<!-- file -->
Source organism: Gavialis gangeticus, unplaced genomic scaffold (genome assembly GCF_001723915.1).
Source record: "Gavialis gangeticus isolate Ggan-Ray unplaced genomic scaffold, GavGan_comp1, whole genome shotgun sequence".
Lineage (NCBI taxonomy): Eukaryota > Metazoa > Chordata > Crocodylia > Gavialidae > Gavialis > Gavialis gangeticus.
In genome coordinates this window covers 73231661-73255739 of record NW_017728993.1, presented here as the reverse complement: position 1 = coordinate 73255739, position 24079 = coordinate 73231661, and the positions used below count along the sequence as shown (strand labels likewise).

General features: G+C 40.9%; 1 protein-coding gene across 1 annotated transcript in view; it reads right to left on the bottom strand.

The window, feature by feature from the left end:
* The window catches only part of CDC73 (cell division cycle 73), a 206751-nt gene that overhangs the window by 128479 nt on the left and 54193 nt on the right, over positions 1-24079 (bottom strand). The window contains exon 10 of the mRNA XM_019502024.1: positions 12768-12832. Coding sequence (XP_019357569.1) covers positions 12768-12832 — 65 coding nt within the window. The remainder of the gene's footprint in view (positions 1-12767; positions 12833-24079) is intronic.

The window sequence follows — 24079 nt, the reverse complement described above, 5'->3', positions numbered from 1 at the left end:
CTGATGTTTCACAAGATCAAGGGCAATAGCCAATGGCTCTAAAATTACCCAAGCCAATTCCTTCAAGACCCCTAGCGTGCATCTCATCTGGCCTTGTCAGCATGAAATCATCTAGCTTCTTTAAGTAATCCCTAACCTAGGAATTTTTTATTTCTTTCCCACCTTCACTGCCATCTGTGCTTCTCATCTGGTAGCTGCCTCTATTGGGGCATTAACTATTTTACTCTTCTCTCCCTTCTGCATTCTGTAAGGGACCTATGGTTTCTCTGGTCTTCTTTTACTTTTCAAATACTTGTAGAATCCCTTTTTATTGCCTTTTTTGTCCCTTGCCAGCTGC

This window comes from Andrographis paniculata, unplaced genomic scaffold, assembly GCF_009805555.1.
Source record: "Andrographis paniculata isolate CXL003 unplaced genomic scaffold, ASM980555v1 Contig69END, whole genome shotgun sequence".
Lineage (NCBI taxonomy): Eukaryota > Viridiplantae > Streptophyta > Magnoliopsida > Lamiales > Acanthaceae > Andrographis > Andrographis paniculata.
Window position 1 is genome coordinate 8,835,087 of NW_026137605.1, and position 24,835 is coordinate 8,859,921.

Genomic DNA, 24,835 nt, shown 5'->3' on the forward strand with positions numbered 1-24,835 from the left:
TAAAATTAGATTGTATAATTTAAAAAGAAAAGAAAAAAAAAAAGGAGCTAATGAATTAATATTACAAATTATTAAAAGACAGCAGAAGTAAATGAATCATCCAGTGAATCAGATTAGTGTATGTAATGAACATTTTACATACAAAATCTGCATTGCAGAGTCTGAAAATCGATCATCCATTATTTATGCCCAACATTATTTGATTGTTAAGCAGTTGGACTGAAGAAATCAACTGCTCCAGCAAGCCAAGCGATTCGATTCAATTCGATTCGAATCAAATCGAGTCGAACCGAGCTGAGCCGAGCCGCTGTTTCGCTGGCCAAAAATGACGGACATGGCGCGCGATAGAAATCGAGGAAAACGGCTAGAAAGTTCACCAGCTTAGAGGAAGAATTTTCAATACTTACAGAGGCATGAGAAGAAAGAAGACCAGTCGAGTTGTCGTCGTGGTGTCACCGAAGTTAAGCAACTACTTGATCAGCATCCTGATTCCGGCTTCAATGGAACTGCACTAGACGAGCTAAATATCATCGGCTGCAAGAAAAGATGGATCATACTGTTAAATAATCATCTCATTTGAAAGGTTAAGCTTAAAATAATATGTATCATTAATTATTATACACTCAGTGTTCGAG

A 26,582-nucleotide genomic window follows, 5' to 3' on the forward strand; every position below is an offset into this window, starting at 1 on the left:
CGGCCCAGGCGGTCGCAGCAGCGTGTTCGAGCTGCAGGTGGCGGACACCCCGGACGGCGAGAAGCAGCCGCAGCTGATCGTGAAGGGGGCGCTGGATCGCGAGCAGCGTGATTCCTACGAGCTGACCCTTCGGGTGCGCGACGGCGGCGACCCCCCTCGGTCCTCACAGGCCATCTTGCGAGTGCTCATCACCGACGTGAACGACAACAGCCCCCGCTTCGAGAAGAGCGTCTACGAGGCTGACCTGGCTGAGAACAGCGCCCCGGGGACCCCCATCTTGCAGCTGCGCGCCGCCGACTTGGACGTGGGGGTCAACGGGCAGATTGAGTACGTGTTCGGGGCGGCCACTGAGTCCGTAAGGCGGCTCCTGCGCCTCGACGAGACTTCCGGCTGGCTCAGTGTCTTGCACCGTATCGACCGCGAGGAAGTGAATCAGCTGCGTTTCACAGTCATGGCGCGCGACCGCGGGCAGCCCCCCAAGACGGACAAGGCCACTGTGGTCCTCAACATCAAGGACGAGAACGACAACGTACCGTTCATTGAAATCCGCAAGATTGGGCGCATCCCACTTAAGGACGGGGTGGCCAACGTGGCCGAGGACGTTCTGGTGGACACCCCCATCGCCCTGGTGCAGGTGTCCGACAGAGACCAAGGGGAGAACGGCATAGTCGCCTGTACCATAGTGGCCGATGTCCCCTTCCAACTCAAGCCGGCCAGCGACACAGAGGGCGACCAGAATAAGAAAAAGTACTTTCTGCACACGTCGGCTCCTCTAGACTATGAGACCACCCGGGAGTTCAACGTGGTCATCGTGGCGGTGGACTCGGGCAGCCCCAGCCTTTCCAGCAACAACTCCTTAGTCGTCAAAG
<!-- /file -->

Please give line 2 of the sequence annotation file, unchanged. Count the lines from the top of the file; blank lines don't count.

Source record: "Gavialis gangeticus isolate Ggan-Ray unplaced genomic scaffold, GavGan_comp1, whole genome shotgun sequence".